Surely one of the poignant highlights of the Novak Djokovic imbroglio has been Novak's dad's appeal to Her Majesty the Queen to intervene against the Australian government and on behalf of his son.
Every doting parent will identify with the way in which love of one's children can disturb the balance of the mind and then of course (although it is too big a subject to fit into this little column today) besotted parents of sports-playing children are notoriously in a special behavioural category all of their own.
But one was touched by the childlike naivety of Novak's dad's belief that Her Majesty is the sort of person who might be moved to speak up for Truth and Justice and against callous inhumanity. She never does that, but it is a wistful dream I sometimes entertain myself. I have wondered if, for example, she might stand up for wronged, persecuted Julian Assange, being driven mad in a grim prison just across town from her palace, his plight ignored by her Commonwealth prime ministers of the UK and and of her dominion Australia.
Quite how she can have a conscience so anaesthetised by rank and station and blueness of blood she never, ever, in 70 years of reigning, has felt moved to speak up against of the world's gazillion injustices, is mystifying for all of us who have warm blood and have our hearts in the right place. How would her reign have been different if she had been a robot?
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Meanwhile, with some of the same naivety just confessed to, I find myself entertaining the shy hope she will show enough spirit to politely decline our grovellingly loyalist prime minister's decision to rename Aspen Island in Lake Burley Griffin, calling it Queen Elizabeth II island.
In my mind's ear methought I imagined her saying, perhaps during her Christmas Message, while she appreciated the loyal thought she would prefer the islet either kept its name or was named after a deserving Canberran who has performed selfless humanitarian service on behalf of some branch of suffering mankind.
Another possibility, if it is such a good idea to name Australian places after this royal family, it to have the islet become Prince Andrew Island.
"Mummy, who was Prince Andrew?" generations of little children will ask as they gambol on to the island to play, and generations of mummies will pretend not to know.
And, skipping from the Regal to the Vice-Regal, there is no greater proof of the sheer contagious virulence of Omicron than that it has somehow sought and found and infected so reclusive and forgotten a person as our Governor-General (whose name escapes me for the moment).
How did the virus seek out and find him, given he is so seldom seen or heard publicly doing or saying anything and so presumably is generally sequestered indoors in one of his two palatial manors? If Omicron can penetrate even the GG's expensively secured, chandelier-ceilinged vice-regal ultrabubble what hope of immunity is there for those of us, with no servants to go out and do our shopping for us, who cannot avoid at least some interaction with the wider world?
The mysterious algorithmic witchcraft YouTube uses to recommend to us things we might like to see on our computers has this week sent me a sweet little film, just two minutes and 22 seconds long, Sounding The Foghorn.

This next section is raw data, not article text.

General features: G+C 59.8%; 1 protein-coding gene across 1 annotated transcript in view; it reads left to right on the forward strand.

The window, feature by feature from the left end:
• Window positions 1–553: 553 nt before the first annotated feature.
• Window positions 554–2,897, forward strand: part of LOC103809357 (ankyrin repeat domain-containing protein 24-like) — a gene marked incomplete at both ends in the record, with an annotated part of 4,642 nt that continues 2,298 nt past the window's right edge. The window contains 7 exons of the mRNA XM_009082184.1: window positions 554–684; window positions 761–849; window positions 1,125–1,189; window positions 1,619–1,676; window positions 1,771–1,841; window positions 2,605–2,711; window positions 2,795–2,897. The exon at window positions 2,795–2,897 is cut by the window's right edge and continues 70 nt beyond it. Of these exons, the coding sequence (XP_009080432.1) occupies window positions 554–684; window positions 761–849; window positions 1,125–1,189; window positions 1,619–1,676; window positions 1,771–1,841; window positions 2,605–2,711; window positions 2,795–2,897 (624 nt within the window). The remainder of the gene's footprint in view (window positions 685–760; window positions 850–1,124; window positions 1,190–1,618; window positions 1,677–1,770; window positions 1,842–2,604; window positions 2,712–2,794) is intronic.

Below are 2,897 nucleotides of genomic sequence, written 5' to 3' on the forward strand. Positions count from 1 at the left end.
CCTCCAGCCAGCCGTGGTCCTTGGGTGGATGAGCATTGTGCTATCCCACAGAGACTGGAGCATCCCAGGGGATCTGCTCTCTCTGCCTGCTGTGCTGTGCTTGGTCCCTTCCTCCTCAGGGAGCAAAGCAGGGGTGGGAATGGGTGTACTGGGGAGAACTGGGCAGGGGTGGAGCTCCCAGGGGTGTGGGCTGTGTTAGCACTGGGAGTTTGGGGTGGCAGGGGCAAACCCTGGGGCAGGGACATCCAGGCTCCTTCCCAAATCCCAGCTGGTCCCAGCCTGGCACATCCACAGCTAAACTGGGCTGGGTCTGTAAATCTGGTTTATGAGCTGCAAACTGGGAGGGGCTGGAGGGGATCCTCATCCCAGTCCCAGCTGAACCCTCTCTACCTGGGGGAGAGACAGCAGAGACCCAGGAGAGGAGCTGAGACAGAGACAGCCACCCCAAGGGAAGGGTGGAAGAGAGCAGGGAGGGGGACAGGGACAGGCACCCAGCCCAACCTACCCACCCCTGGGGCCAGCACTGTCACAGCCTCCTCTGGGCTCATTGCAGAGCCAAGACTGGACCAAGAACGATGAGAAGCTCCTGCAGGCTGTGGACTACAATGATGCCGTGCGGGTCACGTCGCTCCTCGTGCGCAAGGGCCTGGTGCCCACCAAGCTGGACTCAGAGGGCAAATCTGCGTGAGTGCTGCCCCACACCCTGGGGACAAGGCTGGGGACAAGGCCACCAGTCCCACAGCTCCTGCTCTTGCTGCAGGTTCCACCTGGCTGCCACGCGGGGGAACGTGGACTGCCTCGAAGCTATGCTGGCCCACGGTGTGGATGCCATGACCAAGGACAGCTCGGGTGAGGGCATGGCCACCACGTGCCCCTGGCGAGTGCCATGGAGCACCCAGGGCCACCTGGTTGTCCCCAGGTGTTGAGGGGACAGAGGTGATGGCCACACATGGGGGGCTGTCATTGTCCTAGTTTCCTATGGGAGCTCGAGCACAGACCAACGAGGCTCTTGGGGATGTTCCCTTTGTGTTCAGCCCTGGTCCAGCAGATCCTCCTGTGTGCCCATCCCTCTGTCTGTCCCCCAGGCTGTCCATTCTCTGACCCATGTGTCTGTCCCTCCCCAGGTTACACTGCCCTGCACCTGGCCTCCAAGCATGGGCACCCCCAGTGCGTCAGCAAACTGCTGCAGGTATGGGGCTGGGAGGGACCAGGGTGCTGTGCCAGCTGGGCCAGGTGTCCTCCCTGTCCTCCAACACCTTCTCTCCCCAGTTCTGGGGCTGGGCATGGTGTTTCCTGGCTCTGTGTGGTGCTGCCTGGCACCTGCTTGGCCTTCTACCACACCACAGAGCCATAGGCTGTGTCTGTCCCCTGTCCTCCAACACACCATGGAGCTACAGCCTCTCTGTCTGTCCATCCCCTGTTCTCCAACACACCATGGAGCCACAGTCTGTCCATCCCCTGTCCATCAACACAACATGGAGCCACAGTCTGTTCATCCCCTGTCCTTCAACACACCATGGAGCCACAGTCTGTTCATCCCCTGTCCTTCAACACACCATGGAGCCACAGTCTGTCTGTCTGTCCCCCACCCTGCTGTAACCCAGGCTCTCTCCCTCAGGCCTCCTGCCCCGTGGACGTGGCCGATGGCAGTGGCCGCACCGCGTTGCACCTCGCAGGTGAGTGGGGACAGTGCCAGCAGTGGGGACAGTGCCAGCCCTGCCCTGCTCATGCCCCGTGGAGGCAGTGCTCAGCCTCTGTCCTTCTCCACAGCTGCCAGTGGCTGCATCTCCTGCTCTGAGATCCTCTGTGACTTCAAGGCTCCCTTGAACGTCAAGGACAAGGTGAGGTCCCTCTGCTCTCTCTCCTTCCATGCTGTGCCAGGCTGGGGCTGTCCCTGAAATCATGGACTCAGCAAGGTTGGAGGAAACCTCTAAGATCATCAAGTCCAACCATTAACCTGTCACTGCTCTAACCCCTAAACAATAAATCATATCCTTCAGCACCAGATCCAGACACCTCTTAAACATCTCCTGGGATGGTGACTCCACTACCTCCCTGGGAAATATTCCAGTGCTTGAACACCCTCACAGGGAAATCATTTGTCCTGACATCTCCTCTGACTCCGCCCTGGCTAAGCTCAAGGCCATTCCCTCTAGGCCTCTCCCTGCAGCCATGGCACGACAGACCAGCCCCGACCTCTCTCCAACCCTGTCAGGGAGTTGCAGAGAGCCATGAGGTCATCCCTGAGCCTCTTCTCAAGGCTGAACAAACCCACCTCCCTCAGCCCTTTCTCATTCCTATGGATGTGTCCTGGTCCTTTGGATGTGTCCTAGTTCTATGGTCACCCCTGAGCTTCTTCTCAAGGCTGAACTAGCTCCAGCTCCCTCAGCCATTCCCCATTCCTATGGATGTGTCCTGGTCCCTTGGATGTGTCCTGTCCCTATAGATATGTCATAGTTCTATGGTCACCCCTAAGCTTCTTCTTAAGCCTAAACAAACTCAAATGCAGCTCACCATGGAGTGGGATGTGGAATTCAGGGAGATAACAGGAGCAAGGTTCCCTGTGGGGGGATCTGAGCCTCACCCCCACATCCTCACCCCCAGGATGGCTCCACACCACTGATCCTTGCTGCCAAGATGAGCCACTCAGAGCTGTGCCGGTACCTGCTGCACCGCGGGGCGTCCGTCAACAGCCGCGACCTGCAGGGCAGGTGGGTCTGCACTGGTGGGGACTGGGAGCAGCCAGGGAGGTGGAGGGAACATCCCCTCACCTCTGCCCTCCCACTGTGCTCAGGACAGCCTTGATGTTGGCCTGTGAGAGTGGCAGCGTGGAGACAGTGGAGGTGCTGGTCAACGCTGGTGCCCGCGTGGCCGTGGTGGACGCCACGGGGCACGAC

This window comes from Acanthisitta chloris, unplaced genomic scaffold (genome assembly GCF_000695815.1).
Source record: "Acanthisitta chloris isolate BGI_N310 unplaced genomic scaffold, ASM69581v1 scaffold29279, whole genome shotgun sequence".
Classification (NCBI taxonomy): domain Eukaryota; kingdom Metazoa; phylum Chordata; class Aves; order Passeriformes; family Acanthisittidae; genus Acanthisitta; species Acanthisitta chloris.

YouTube and its algorithms move, like God, in mysterious ways. In this case YouTube's intuitive guess I might delight in something so obscure as a brief film about the restoration of an old mechanical foghorn at a remote Shetland island lighthouse (it is the last foghorn of its kind in Scotland) is an eerily correct, spot-on guess. It is exactly my kind of thing.
Can it be that YouTube's canny algorithms knew that I, living in what is far and away Australia's foggiest city, a city defined by its unique fogginess, am obsessed with fog?
Had the eagle-eyed algorithms, spying on me, noticed me recently going online to read Ruth Madievsky's feisty new poem about fog and thinking as I read it that when, soon, Canberra has its own poet laureate (in the way every worthwhile city in the UK and in the USA has one) he or she is bound to make much of real and especially of metaphorical fog? We are all living now in the fog of the pandemic. Soon the fog (or is it more of a particle-polluted smog?) of the election campaign will surround us.
In her poem Fog, Ms Madievsky finds metaphorical fogs everywhere in her life, including in her cheese sandwich, her underwear drawer and in her lover's mouth. She even finds her mother mistaking her, the poet, "for a spool of fog".
But meanwhile Sounding The Foghorn reminds me of my long-held view our city does not make enough of its foggy uniqueness. The magical little Scottish film climaxes with the restored foghorn delivering its deep, soulful, window-rattling, spine-strumming thunder-bellowings to the foggy sea. It is a sound of unearthly loveliness.
There are several olde foghorns like these rusting, unused now in the UK now that new technologies have made past warnings-to-shipping functions obsolete. Canberra must buy and restore some of them now, fixing then in prominent places to have them sing out (like deep-voiced gods serenading one another) whenever (and we have an average of 47 first-class fogs a year) fog's blessings transform our metropolis into a diaphanous wonderland unique in Australia.
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Ian Warden is a Canberra Times columnist
Ian Warden is a Canberra Times columnist
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